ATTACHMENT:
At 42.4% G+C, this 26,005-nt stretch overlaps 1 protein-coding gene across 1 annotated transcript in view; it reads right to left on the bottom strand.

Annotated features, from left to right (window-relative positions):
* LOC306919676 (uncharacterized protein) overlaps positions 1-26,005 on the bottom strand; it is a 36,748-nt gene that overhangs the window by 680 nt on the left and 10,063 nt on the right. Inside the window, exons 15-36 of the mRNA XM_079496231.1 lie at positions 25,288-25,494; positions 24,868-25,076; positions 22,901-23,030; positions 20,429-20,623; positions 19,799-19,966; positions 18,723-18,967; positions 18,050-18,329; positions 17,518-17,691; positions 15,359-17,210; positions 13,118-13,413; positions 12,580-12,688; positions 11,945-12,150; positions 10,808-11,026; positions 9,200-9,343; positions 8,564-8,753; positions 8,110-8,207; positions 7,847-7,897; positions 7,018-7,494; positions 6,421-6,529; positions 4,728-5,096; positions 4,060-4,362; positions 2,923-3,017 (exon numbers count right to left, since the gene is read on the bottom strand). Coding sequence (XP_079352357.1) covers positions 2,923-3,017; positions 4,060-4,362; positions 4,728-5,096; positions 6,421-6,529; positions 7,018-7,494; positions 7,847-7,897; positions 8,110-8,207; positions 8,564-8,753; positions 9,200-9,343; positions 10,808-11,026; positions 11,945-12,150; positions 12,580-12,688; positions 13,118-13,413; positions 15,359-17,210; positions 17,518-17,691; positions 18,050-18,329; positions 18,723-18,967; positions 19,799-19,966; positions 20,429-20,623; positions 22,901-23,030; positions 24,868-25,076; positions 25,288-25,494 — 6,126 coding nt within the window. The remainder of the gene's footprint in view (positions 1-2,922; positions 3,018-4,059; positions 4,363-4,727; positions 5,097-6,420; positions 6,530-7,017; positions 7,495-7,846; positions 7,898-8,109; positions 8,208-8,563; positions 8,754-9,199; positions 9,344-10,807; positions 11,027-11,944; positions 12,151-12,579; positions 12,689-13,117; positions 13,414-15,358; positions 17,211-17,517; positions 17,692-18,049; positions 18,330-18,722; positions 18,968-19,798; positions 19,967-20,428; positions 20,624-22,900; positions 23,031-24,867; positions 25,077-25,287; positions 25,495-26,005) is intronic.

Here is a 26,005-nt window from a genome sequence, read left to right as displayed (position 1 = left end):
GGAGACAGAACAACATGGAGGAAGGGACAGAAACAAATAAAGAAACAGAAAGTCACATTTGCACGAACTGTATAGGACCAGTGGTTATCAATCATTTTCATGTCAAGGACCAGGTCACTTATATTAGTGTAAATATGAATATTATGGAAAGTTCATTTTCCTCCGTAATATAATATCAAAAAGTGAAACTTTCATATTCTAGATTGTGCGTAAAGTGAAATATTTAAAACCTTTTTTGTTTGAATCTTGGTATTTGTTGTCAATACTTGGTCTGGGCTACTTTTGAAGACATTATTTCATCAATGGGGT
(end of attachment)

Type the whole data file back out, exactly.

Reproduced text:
At 42.4% G+C, this 26,005-nt stretch overlaps 1 protein-coding gene across 1 annotated transcript in view; it reads right to left on the bottom strand.

Annotated features, from left to right (window-relative positions):
* LOC306919676 (uncharacterized protein) overlaps positions 1-26,005 on the bottom strand; it is a 36,748-nt gene that overhangs the window by 680 nt on the left and 10,063 nt on the right. Inside the window, exons 15-36 of the mRNA XM_079496231.1 lie at positions 25,288-25,494; positions 24,868-25,076; positions 22,901-23,030; positions 20,429-20,623; positions 19,799-19,966; positions 18,723-18,967; positions 18,050-18,329; positions 17,518-17,691; positions 15,359-17,210; positions 13,118-13,413; positions 12,580-12,688; positions 11,945-12,150; positions 10,808-11,026; positions 9,200-9,343; positions 8,564-8,753; positions 8,110-8,207; positions 7,847-7,897; positions 7,018-7,494; positions 6,421-6,529; positions 4,728-5,096; positions 4,060-4,362; positions 2,923-3,017 (exon numbers count right to left, since the gene is read on the bottom strand). Coding sequence (XP_079352357.1) covers positions 2,923-3,017; positions 4,060-4,362; positions 4,728-5,096; positions 6,421-6,529; positions 7,018-7,494; positions 7,847-7,897; positions 8,110-8,207; positions 8,564-8,753; positions 9,200-9,343; positions 10,808-11,026; positions 11,945-12,150; positions 12,580-12,688; positions 13,118-13,413; positions 15,359-17,210; positions 17,518-17,691; positions 18,050-18,329; positions 18,723-18,967; positions 19,799-19,966; positions 20,429-20,623; positions 22,901-23,030; positions 24,868-25,076; positions 25,288-25,494 — 6,126 coding nt within the window. The remainder of the gene's footprint in view (positions 1-2,922; positions 3,018-4,059; positions 4,363-4,727; positions 5,097-6,420; positions 6,530-7,017; positions 7,495-7,846; positions 7,898-8,109; positions 8,208-8,563; positions 8,754-9,199; positions 9,344-10,807; positions 11,027-11,944; positions 12,151-12,579; positions 12,689-13,117; positions 13,414-15,358; positions 17,211-17,517; positions 17,692-18,049; positions 18,330-18,722; positions 18,968-19,798; positions 19,967-20,428; positions 20,624-22,900; positions 23,031-24,867; positions 25,077-25,287; positions 25,495-26,005) is intronic.

Here is a 26,005-nt window from a genome sequence, read left to right as displayed (position 1 = left end):
GGAGACAGAACAACATGGAGGAAGGGACAGAAACAAATAAAGAAACAGAAAGTCACATTTGCACGAACTGTATAGGACCAGTGGTTATCAATCATTTTCATGTCAAGGACCAGGTCACTTATATTAGTGTAAATATGAATATTATGGAAAGTTCATTTTCCTCCGTAATATAATATCAAAAAGTGAAACTTTCATATTCTAGATTGTGCGTAAAGTGAAATATTTAAAACCTTTTTTGTTTGAATCTTGGTATTTGTTGTCAATACTTGGTCTGGGCTACTTTTGAAGACATTATTTCATCAATGGGGT